Reliable sources of fresh, high-quality fish are the key to P.T. Bali Seafood International’s business. So processing fish closer to where fish are caught makes sense. Access to better fish and use of better technology means Bali Seafood can pay fishermen more. And more money lets the fishermen improve their fishing gear and manage their quotas, making their wild capture fishery more sustainable.
Bali Seafood has secured $3.3 million in financing to invest in such holistic fisheries management in the Coral Triangle, six million square kilometers of unparalleled aquatic diversity shared by Malaysia, Indonesia, the Philippines and Papua New Guinea. The picturesque archipelago is home to white beaches, schools of fish, poverty and piracy.
The funds will build four modern fish processing centers starting on the island of Sumbawa. The first of four facilities is breaking ground this month. Village processing plants can provide financial security for an entire family as men typically work the boats and women find jobs in the processing plant.
Several auxiliary businesses will be built into Bali Seafood’s new processing plants. Independently operated gear shops will sell modern, sustainable fishing equipment and offer fair financing. There will be a school for fisher training as well as economic empowerment courses like household bookkeeping and savings. The facility will host a fisheries management office to issue licenses and manage quotas.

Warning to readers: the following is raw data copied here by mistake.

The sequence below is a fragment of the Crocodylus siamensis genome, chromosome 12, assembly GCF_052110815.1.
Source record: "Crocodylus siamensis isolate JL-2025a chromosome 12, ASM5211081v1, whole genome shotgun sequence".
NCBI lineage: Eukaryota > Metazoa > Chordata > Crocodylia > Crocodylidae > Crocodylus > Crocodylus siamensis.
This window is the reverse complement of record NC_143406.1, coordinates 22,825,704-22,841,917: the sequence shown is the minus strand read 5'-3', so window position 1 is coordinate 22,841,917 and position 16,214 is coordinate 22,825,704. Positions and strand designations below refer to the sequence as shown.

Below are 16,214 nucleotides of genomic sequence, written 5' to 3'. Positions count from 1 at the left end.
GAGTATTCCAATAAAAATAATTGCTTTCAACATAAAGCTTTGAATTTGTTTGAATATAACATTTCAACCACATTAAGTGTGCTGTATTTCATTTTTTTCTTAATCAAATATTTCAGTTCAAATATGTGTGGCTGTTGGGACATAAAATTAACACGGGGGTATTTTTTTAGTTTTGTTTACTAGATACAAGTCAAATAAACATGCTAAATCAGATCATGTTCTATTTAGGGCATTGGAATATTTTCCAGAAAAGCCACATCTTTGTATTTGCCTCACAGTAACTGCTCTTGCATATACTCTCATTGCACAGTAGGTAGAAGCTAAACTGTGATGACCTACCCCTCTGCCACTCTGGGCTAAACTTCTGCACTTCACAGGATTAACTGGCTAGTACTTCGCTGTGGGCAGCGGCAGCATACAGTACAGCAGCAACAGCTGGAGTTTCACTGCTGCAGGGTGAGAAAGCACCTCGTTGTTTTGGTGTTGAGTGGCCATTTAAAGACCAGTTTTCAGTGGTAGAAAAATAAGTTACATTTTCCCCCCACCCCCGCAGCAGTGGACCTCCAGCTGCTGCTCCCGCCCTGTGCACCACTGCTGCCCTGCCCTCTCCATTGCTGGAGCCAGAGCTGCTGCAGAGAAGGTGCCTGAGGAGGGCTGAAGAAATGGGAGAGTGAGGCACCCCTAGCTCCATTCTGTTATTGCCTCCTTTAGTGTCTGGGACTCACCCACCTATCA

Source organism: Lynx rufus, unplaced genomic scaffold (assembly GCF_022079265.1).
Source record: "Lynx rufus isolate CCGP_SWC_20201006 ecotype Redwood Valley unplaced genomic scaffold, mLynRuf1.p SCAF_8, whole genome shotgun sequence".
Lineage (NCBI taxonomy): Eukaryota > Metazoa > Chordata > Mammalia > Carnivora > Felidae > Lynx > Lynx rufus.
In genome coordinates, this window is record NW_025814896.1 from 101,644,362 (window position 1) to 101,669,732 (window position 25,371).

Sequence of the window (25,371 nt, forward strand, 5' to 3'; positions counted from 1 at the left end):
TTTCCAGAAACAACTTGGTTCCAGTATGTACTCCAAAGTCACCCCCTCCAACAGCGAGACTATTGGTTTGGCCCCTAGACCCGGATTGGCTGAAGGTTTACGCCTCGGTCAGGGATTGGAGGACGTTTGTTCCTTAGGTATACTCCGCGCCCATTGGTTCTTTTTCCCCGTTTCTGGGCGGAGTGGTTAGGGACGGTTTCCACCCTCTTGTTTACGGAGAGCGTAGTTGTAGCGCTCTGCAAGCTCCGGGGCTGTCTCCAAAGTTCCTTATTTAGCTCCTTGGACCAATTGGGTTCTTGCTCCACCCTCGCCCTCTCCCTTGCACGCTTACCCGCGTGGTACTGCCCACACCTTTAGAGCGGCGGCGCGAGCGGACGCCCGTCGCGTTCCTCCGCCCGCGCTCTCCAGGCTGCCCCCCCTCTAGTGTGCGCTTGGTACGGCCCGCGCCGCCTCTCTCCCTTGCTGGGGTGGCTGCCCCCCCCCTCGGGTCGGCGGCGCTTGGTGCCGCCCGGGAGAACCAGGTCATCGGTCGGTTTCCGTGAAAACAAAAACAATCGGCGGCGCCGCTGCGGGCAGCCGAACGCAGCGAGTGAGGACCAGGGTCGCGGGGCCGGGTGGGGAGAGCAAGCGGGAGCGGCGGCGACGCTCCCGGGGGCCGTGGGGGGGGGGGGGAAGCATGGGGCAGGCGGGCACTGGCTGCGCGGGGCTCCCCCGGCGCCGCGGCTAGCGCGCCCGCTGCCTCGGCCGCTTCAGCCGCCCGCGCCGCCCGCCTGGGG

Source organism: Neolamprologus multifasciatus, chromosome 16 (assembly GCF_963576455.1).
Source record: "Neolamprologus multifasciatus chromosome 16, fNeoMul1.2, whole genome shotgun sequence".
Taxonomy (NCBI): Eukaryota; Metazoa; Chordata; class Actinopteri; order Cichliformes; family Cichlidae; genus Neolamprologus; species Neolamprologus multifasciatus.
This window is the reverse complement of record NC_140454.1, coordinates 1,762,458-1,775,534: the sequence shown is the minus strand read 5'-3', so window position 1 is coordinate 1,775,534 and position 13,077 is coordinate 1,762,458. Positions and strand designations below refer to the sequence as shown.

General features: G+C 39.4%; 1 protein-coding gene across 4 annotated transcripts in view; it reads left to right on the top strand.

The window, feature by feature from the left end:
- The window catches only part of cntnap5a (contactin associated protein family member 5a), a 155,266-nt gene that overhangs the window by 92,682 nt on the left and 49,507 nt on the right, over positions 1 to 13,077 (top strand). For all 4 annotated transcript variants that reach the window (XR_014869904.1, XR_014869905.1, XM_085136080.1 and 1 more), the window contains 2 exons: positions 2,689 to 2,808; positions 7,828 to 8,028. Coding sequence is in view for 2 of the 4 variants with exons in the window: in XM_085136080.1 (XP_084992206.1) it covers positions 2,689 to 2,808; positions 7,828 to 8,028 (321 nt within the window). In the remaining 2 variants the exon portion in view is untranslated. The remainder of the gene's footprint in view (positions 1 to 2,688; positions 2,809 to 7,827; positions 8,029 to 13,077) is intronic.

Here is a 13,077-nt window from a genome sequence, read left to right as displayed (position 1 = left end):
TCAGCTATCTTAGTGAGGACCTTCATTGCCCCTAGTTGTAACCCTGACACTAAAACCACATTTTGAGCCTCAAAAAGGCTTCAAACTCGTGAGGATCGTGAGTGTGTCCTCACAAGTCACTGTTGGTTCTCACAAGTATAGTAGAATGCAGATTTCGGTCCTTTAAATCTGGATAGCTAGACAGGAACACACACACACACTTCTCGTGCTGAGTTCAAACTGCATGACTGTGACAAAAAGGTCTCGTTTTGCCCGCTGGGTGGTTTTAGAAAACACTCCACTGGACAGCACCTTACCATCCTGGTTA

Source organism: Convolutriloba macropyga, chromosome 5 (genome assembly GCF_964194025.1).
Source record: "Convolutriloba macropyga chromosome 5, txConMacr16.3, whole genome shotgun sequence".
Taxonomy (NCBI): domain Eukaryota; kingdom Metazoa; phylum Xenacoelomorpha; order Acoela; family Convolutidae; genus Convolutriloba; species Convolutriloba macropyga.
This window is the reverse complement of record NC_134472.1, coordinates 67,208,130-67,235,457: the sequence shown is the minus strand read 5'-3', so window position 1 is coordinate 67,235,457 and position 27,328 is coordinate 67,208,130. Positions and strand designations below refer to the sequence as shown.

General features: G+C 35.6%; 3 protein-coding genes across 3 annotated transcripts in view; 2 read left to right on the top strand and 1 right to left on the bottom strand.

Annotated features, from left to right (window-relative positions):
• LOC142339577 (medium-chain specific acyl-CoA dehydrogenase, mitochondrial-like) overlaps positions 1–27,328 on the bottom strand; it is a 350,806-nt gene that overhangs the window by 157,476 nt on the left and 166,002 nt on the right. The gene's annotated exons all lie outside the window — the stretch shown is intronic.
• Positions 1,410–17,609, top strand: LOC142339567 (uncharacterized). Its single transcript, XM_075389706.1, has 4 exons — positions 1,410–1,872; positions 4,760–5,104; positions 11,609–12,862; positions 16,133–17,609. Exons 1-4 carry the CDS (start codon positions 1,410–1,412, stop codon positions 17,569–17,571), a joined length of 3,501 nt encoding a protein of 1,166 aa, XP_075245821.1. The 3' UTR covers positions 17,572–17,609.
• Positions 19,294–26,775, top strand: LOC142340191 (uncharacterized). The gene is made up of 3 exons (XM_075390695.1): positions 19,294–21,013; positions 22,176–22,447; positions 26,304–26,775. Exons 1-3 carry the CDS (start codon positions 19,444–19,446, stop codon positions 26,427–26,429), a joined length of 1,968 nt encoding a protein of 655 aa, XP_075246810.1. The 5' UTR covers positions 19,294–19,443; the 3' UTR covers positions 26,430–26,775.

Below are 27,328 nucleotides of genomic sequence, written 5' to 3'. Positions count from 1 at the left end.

[blockquote author=”Jerry Knecht, president and founder, P.T. Bali Seafood International” pull=”pullleft”]People want in now that the thinking work has been done and the project is investable.[/blockquote]
The investments in Bali Seafood included $2.1 million from Aavishkaar, the Indian agriculture development fund, and $1.2 million from RaboBank Rural Fund, a social impact fund of the Dutch bank. An investment from the government of Indonesia is also anticipated in 2016.
Bali Seafood’s plan pulls together the whole kit-and-caboodle of social, environmental and economic re-development. “We’ve learned to take a community-development approach to growing a sustainable seafood supply chain,” says Jerry Knecht, founder and president of Bali Seafood. “Our processing plants will be where the fish and the fishermen are, not in Jakarta.”
A career in globally supply chain management for fish has made Knecht acutely familiar with the inequitable and unsustainable relationship between local fishing economies, ecology and, the global marketplace.